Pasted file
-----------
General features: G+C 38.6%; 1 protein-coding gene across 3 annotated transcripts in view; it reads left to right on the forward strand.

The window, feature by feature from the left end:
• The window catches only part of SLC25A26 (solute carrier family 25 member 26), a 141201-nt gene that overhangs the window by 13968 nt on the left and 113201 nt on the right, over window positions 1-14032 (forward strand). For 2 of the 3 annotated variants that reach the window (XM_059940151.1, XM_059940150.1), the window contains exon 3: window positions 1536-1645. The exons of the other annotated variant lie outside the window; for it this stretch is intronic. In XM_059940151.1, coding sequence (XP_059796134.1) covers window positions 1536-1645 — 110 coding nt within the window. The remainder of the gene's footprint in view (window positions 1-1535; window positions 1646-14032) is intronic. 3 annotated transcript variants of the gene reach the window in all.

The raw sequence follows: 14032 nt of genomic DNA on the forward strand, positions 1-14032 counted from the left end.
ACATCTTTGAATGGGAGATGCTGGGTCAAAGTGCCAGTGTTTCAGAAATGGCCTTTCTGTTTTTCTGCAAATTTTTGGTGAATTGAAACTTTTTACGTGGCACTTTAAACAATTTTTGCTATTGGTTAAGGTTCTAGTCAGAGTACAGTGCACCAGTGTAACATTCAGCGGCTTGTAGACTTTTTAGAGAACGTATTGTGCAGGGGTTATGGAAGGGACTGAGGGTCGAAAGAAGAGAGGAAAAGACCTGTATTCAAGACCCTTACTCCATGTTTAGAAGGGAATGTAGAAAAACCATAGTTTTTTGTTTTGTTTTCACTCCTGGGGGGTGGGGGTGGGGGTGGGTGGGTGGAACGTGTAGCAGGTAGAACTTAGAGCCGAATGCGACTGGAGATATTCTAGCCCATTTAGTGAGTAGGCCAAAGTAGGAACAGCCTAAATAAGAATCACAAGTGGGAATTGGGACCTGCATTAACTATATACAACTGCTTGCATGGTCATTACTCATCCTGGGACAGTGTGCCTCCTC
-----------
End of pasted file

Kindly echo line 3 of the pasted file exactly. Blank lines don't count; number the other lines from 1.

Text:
• The window catches only part of SLC25A26 (solute carrier family 25 member 26), a 141201-nt gene that overhangs the window by 13968 nt on the left and 113201 nt on the right, over window positions 1-14032 (forward strand). For 2 of the 3 annotated variants that reach the window (XM_059940151.1, XM_059940150.1), the window contains exon 3: window positions 1536-1645. The exons of the other annotated variant lie outside the window; for it this stretch is intronic. In XM_059940151.1, coding sequence (XP_059796134.1) covers window positions 1536-1645 — 110 coding nt within the window. The remainder of the gene's footprint in view (window positions 1-1535; window positions 1646-14032) is intronic. 3 annotated transcript variants of the gene reach the window in all.